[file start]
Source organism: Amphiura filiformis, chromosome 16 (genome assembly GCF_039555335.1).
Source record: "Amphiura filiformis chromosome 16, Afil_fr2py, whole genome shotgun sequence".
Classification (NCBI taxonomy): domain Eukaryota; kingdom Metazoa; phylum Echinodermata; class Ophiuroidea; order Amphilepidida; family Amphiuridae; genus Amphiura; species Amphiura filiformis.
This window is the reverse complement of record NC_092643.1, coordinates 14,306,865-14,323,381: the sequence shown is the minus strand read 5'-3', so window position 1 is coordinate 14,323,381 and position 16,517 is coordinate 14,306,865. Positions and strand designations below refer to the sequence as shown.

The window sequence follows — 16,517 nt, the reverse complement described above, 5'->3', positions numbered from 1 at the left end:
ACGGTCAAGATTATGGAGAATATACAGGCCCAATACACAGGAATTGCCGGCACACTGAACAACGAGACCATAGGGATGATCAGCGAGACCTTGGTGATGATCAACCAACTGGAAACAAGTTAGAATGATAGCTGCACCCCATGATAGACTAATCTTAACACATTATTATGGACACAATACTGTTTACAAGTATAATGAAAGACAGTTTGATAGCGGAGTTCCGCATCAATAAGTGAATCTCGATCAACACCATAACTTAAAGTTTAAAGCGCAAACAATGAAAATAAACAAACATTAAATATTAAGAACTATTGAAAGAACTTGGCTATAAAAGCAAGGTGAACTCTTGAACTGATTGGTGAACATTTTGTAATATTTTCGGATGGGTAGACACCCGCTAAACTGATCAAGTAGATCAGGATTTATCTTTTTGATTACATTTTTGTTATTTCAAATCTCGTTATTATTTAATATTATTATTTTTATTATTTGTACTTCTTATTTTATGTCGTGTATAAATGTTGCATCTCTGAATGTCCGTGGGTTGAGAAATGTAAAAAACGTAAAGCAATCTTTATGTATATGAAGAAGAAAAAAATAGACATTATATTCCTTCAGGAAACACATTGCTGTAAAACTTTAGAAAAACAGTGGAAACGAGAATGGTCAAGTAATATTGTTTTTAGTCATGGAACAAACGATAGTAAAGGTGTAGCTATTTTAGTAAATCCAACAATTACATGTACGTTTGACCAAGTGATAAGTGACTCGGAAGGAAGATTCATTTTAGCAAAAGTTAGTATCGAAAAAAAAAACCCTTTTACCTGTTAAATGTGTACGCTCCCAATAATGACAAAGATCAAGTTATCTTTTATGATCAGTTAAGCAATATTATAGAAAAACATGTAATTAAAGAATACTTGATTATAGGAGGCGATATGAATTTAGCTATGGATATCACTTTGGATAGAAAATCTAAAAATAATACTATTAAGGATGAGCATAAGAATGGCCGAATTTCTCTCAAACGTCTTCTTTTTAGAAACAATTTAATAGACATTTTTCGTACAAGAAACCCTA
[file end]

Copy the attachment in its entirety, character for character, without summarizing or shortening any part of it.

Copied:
Source organism: Amphiura filiformis, chromosome 16 (genome assembly GCF_039555335.1).
Source record: "Amphiura filiformis chromosome 16, Afil_fr2py, whole genome shotgun sequence".
Classification (NCBI taxonomy): domain Eukaryota; kingdom Metazoa; phylum Echinodermata; class Ophiuroidea; order Amphilepidida; family Amphiuridae; genus Amphiura; species Amphiura filiformis.
This window is the reverse complement of record NC_092643.1, coordinates 14,306,865-14,323,381: the sequence shown is the minus strand read 5'-3', so window position 1 is coordinate 14,323,381 and position 16,517 is coordinate 14,306,865. Positions and strand designations below refer to the sequence as shown.

The window sequence follows — 16,517 nt, the reverse complement described above, 5'->3', positions numbered from 1 at the left end:
ACGGTCAAGATTATGGAGAATATACAGGCCCAATACACAGGAATTGCCGGCACACTGAACAACGAGACCATAGGGATGATCAGCGAGACCTTGGTGATGATCAACCAACTGGAAACAAGTTAGAATGATAGCTGCACCCCATGATAGACTAATCTTAACACATTATTATGGACACAATACTGTTTACAAGTATAATGAAAGACAGTTTGATAGCGGAGTTCCGCATCAATAAGTGAATCTCGATCAACACCATAACTTAAAGTTTAAAGCGCAAACAATGAAAATAAACAAACATTAAATATTAAGAACTATTGAAAGAACTTGGCTATAAAAGCAAGGTGAACTCTTGAACTGATTGGTGAACATTTTGTAATATTTTCGGATGGGTAGACACCCGCTAAACTGATCAAGTAGATCAGGATTTATCTTTTTGATTACATTTTTGTTATTTCAAATCTCGTTATTATTTAATATTATTATTTTTATTATTTGTACTTCTTATTTTATGTCGTGTATAAATGTTGCATCTCTGAATGTCCGTGGGTTGAGAAATGTAAAAAACGTAAAGCAATCTTTATGTATATGAAGAAGAAAAAAATAGACATTATATTCCTTCAGGAAACACATTGCTGTAAAACTTTAGAAAAACAGTGGAAACGAGAATGGTCAAGTAATATTGTTTTTAGTCATGGAACAAACGATAGTAAAGGTGTAGCTATTTTAGTAAATCCAACAATTACATGTACGTTTGACCAAGTGATAAGTGACTCGGAAGGAAGATTCATTTTAGCAAAAGTTAGTATCGAAAAAAAAAACCCTTTTACCTGTTAAATGTGTACGCTCCCAATAATGACAAAGATCAAGTTATCTTTTATGATCAGTTAAGCAATATTATAGAAAAACATGTAATTAAAGAATACTTGATTATAGGAGGCGATATGAATTTAGCTATGGATATCACTTTGGATAGAAAATCTAAAAATAATACTATTAAGGATGAGCATAAGAATGGCCGAATTTCTCTCAAACGTCTTCTTTTTAGAAACAATTTAATAGACATTTTTCGTACAAGAAACCCTA